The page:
|How a Work of Art Becomes a Place of Learning|
|Written by Anne Tschida|
The metal doors on both sides of the warehouse are wide open and the giant fans are helping with the cross breeze, but the fumes from the heavy yellow paint that artist Leonel Matheu is using are still getting to him. He has to readjust his respirator mask and stand back every so often. As a freight train roars past just outside, he has to shout over the din: “But it’s all okay -- this is the most incredible and important project.”
Matheu is one of the dozen international artists who are painting ten huge canvas tents, each one of which will be able to seat about 30 children and serve as temporary classrooms in earthquake-ravaged Haiti. The paint and the material for the tents are very specific in that they must withstand Haiti’s extreme weather; the curator and instigator of this project, called “Base Paint,” has made sure of that. He goes by the singular name of Antuan, and he too competes with another train when describing an undertaking that truly is incredible.
From a distance, the tent Antuan is painting appears to be covered in what resembles a striped, black-and-white bar code. On closer inspection, however, there are colors within the stripes, the colors of the Haitian flag. The painting is called Barcode Noir, a take on the horrific system that dictated the lives of slaves in French colonies, called the Code Noir.
Antuan is collaborating with another artist on this tent, Elba Luis Lugo. It was Lugo who wrote the introduction to the project: “Base Paint is a utilitarian installation of goodwill for the children of Port-au-Prince from the artists of the world, playing literally on the concept of base paint: A core to build upon, an educational facility pigmented with the components of creativity, scholarship, and care.”
In fact this whole project is brimming with a tremendous amount of thought, dedication, and care. And clearly, much of it stems from Antuan, a native of Cuba whose work is infused with ecological and political themes (he was also commissioned to sculpt Cuba’s gift to the Pope back in 1997).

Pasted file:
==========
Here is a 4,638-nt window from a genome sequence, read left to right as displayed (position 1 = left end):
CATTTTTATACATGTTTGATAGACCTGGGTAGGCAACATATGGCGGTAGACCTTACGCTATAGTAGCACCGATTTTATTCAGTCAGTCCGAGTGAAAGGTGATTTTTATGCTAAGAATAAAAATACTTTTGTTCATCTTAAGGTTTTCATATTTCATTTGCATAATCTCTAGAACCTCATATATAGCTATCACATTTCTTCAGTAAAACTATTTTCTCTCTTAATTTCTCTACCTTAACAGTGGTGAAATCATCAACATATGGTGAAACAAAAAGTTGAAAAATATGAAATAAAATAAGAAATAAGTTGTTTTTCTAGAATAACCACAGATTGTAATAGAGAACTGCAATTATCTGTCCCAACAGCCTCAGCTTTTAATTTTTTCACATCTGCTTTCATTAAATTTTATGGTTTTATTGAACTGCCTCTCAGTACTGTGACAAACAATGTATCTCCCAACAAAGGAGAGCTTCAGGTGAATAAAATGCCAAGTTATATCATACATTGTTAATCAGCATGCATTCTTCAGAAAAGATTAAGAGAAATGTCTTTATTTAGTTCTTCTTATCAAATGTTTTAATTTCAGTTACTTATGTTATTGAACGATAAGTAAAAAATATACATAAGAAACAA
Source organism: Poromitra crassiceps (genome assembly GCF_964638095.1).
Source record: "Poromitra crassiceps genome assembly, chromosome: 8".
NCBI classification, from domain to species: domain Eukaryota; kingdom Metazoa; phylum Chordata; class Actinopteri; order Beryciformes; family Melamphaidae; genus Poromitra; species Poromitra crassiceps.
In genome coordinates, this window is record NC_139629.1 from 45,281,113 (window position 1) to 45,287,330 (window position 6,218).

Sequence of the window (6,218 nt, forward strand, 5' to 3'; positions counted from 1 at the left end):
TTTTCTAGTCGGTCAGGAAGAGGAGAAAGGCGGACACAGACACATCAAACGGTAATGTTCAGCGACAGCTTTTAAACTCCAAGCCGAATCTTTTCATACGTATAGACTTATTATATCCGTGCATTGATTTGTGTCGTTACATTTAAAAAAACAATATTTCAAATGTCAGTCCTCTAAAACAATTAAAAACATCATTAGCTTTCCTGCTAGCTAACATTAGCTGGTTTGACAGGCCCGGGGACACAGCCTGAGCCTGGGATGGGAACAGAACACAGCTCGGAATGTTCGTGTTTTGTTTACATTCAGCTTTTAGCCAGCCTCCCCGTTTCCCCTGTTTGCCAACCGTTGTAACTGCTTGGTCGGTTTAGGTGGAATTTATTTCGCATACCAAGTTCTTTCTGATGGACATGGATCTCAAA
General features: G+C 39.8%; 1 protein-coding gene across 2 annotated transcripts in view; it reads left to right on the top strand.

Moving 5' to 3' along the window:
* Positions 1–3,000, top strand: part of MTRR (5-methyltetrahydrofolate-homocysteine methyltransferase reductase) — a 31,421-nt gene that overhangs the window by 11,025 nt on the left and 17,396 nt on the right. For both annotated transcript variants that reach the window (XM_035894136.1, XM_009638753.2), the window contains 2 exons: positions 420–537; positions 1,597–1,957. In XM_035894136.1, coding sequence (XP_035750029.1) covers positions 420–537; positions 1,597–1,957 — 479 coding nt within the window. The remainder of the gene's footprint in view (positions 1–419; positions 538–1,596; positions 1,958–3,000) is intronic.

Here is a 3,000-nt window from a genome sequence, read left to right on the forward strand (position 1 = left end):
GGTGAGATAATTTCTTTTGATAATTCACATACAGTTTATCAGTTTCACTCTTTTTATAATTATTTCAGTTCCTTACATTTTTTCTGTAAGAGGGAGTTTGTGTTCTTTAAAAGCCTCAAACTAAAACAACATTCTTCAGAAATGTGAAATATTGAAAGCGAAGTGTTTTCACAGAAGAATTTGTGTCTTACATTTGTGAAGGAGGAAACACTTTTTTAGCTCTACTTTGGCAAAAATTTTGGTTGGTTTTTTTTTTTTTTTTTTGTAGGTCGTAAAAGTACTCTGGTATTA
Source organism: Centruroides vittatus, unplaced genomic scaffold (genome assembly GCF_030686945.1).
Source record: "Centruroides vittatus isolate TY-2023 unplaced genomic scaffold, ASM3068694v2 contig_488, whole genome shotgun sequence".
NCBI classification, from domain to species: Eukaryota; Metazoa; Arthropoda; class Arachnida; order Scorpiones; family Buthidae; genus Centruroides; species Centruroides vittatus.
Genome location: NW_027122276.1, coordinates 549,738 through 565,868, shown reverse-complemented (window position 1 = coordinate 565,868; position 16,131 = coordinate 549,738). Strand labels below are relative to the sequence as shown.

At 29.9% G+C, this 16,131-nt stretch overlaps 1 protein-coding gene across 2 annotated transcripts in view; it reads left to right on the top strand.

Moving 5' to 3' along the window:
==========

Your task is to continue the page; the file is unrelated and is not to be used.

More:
After the earthquake, he got together with an organization to which he had previously donated work, the nonprofit Step by Step Foundation, and another child-welfare group, Fundación Manos del Sur. They in turn reached out to an after-school sports program in the impoverished Port-au-Prince neighborhood of Cité Soleil, L’Athletique d’Haiti, whose soccer fields now house thousands of homeless quake victims, old and young. They would provide tents to function as temporary classrooms, but with a twist: The tents would be colorfully painted, according to Antuan, “to lift the spirits” of a devastated population and “give a breather to Haitian children.”
The day before the painting began in the warehouse space donated by Coverings Etc., on NE 4th Court and 76th Street in Miami, Paulina Montes was surveying the scene. She’s the executive director of Fundación Manos del Sur, which, through corporate donations, concentrates on aiding underprivileged kids in Latin America.
Like Antuan, she’s passionate about “Base Paint.” The strong history of visual arts in Haiti, she notes, made an artistic collaboration for such a relief effort a natural. “The tents will continue to be an art installation as well as functioning school rooms,” she says, “as you will be able to see them on the ground and also while flying in and out” of Port-au-Prince (the tent schools will be just two miles from the international airport).